The Eagles didn’t change much about their offensive line from last season. In fact, they retained pretty much everybody, even handed out a few contract extensions, while also going out and signing Chance Warmack in free agency.
The question is whether that was good enough. There are plenty of question marks among a nucleus of Jason Peters, Jason Kelce, Brandon Brooks and Lane Johnson, and standing still didn’t necessarily provide many answers.
The Eagles haven’t been this deep up front in years. First and foremost, 2016 draft picks Isaac Seumalo and Halapoulivaati Vaitai both got significant, meaningful experience in their rookie seasons, and should only be better for it going forward. Vaitai gives the club a capable backup at right tackle, while Seumalo will compete to start at left guard, but can play pretty much anywhere in a pinch.
Chance Warmack bolsters a strong interior. Formerly the 10th-overall choice by the Titans in 2013, Warmack hasn’t really panned out in the NFL, plus missed all but two games last season with a hand injury. However, he has 48 career starts under his belt, only turns 26 in September, and is reunited with Eagles offensive line coach Jeff Stoutland from his college days at Alabama. It’s a great situation.
Veteran Stefen Wisniewski was retained after his one-year trial, and can fill in at guard or center, giving the Eagles quality backups at all three positions.
Trades could change the outlook here, as Allen Barbre and Jason Kelce have both been rumored on the block. Even if both were to go – which seems unlikely – the Eagles’ depth looks improved based on the increased experience alone.
Theoretically, Johnson could test positive for performance-enhancing drugs and wind up being suspended for the entire 2017 season. However, we’re going to assume he’s learned his lesson.
Johnson was slapped with a 10-game ban last season after his second positive test, and it turned out to be a crushing blow for the Eagles. Case in point: the team had a 5-1 record with Johnson, but went 1-9 without him. As long as he can put that stuff behind him once and for all, the arrow is still pointing up. Johnson is only 27, and there’s absolutely no debate about his importance to the offense now.
Between Johnson, Seumalo, Vaitai and Warmack, the Eagles have no shortage of young talent along the offensive line. Evan Wisniewski and Brandon Brooks are only 28 this year. That being said, two of the most vital members of the unit are going to be on the wrong side of 30 – and their performance has already shown some signs of decline.
Jason Peters rebounded after a dismal 2015 campaign that left doubts about his viability at left tackle, earning his ninth invitation to the Pro Bowl last season. He’s no longer the dominant force who was once considered the best O-lineman in the league, but was still one of the more dependable players blindside players out there. Nonetheless, Peters is 35, and despite being rewarded with a contract extension two weeks ago, there naturally is concern that the age- and injury-related decline could be sudden.
Meanwhile, Jason Kelce has already been drawing criticism for the past two seasons, and the fact that he turns 30 in November isn’t likely to help. Though still one of the NFL’s top centers in space, people still have hang-up about his size, and the fact that he doesn’t appear to be getting any stronger with age. Kelce is a better player than he is often credited for at the local level, but that 30th birthday is something to watch.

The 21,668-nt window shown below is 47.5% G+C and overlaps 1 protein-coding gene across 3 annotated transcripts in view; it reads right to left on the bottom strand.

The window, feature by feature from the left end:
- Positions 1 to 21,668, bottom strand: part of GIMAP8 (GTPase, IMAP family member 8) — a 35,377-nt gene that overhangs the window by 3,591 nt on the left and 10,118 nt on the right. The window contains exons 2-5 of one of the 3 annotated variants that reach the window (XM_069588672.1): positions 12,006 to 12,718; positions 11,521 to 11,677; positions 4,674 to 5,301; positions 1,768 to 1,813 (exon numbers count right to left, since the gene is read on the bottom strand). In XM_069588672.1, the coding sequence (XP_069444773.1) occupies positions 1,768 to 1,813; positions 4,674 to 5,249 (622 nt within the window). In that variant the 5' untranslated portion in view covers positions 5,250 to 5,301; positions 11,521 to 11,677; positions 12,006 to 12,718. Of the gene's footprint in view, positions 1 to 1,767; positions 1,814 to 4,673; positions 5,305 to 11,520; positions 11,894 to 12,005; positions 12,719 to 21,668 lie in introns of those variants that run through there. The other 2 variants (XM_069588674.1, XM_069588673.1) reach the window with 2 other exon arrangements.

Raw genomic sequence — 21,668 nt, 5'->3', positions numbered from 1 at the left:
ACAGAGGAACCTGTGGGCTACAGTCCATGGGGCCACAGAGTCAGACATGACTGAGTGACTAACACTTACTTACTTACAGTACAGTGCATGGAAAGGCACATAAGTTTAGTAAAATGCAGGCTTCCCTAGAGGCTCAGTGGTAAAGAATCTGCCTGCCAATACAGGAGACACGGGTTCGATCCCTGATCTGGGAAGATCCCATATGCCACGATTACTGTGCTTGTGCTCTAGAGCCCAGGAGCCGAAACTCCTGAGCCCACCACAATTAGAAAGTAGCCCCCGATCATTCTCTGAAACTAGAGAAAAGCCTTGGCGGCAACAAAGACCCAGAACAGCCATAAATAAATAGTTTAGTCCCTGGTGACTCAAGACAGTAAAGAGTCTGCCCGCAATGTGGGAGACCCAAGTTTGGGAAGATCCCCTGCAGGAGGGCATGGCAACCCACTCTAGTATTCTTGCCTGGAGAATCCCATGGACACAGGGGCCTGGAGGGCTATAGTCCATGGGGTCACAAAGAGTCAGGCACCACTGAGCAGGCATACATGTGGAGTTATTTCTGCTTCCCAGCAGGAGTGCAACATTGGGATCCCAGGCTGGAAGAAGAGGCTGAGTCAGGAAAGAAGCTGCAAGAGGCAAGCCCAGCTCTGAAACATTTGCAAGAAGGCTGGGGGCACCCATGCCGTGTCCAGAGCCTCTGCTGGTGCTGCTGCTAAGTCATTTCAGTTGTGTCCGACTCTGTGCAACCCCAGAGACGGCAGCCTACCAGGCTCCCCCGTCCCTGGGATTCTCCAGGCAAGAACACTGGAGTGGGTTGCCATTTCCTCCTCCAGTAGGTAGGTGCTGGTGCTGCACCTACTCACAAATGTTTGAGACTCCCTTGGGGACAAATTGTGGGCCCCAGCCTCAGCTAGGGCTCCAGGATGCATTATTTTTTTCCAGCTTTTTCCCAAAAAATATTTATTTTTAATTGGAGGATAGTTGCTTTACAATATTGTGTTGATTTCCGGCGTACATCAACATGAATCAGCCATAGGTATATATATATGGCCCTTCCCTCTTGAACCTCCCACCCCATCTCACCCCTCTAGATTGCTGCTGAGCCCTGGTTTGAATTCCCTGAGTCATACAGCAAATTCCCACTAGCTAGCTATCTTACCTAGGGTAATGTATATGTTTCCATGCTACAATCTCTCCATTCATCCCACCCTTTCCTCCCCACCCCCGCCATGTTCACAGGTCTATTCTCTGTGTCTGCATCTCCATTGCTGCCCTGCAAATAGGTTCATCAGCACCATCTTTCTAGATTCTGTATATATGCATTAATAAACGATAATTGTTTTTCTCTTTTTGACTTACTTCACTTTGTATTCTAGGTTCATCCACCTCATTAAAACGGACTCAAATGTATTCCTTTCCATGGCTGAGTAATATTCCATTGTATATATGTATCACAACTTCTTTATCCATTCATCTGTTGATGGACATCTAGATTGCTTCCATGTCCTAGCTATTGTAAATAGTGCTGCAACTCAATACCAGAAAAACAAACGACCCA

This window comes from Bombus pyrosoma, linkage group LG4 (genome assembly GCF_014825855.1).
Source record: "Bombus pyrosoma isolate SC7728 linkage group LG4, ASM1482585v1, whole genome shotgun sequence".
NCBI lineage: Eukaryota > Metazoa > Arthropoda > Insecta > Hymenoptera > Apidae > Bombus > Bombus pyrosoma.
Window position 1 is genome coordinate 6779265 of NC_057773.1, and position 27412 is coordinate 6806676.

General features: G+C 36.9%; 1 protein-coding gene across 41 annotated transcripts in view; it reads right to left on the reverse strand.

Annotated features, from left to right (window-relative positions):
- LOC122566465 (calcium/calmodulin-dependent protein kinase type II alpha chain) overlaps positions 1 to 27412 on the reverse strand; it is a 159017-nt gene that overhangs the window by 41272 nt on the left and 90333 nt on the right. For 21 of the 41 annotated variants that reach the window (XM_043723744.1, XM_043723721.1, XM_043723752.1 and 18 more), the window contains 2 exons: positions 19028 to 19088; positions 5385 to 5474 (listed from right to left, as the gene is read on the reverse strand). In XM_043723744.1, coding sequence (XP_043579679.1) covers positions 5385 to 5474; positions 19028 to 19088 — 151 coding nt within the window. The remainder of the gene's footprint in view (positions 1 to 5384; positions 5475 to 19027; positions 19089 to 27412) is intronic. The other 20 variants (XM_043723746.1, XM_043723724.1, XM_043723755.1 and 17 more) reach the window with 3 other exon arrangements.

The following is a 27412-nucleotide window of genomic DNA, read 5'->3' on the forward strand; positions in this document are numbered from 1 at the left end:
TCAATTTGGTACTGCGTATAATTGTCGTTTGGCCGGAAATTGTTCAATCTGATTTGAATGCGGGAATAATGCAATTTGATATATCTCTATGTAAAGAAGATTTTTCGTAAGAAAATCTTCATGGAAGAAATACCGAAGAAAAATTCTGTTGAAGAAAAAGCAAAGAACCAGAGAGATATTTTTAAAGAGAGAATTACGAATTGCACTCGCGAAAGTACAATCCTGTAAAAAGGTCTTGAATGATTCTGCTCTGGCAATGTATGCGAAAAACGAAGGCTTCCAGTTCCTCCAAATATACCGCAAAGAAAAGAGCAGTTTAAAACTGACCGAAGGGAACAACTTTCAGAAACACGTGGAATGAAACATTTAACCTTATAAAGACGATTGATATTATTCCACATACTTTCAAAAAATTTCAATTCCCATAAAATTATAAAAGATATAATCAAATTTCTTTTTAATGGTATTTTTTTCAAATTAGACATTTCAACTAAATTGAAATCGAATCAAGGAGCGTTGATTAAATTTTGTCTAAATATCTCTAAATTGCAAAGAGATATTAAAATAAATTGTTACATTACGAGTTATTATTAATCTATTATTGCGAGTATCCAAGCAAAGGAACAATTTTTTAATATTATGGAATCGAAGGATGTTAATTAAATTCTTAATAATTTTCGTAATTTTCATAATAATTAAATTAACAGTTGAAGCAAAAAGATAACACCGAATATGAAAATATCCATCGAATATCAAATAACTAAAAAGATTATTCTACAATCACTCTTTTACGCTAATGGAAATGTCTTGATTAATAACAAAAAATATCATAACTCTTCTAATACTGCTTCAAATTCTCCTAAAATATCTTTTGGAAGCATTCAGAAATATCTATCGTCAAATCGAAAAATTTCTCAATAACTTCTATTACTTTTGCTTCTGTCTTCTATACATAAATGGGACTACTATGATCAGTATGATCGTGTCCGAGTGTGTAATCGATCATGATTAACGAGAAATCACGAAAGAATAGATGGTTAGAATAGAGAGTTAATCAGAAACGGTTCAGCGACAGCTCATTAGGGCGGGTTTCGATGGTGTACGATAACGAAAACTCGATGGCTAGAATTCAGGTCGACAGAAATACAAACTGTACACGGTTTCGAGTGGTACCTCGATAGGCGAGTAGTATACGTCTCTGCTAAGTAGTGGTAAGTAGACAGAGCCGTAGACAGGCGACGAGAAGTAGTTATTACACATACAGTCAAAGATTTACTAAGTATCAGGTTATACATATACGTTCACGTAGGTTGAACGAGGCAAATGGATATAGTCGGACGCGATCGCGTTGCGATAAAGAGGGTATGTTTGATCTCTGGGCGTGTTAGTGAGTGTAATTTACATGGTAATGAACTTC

If the Eagles’ line takes a step back in 2017, it will likely be because one or both of these guys isn’t hacking it anymore.
Brooks was as advertised last season at right guard after signing as a free agent from the Texans. At 6-foot-5, 335 pounds, Brooks is capable of engulfing defenders in the ground attack, particularly at the second level, and he was perfectly solid in pass protection as well. He has the tools to go from good to great, and seeing as he only turns 28 in August, reason to think he may still have that leap in him.
Even if Brooks is what he is, that’s a plus-blocker in both phases. The only concern here really is he wound being a late scratch two times in three weeks with an illness in 2016, and was later diagnosed with anxiety as the apparent cause the symptoms. Brooks addressed the issue, so his unexpectedly winding up on the inactive list two hours before a game should be a thing of the past.
The unknown isn’t always a bad thing, and the Eagles’ competition at left guard is a perfect example. Allen Barbre and Isaac Seumalo are going head-to-head for the job, and whoever wins, the offensive line should be fine.
Barbre started 28 games at left guard over the past two seasons, and was surprisingly better than serviceable, even when everything around him was falling apart in 2015. A third-round pick out of Oregon State in 2016, Seumalo appeared in nine games for the Eagles as a rookie and started four, and did not look out of place.
For obvious reasons, it would be better for the Eagles’ long-term outlook if Seumalo wins the battle, as is sort of expected. Should that come to pass, it could allow the Eagles to move Barbre, in which case, Warmack is right there to back him up. Or, if Kelce is traded, and Seumalo moves to center, Warmack is there to push Barbre. Wisniewski can play left guard, too! In other words, we don’t know precisely how it will shake out, but the Eagles have plenty of options.
BETTER OR WORSE?
Barring a sudden drop-off from Peters, the Eagles appear to be in good shape up front. Even if something happens to Peters, Johnson can play left tackle, and Vaitai takes over on the right. There is no shortage of moves along the interior, so consider that group vastly improved before any trades are made. The only question is depth behind Vaitai at tackle, though Seumalo can play outside as well. Everything points to an already solid group staying that way, and in many cases, continuing to develop. Better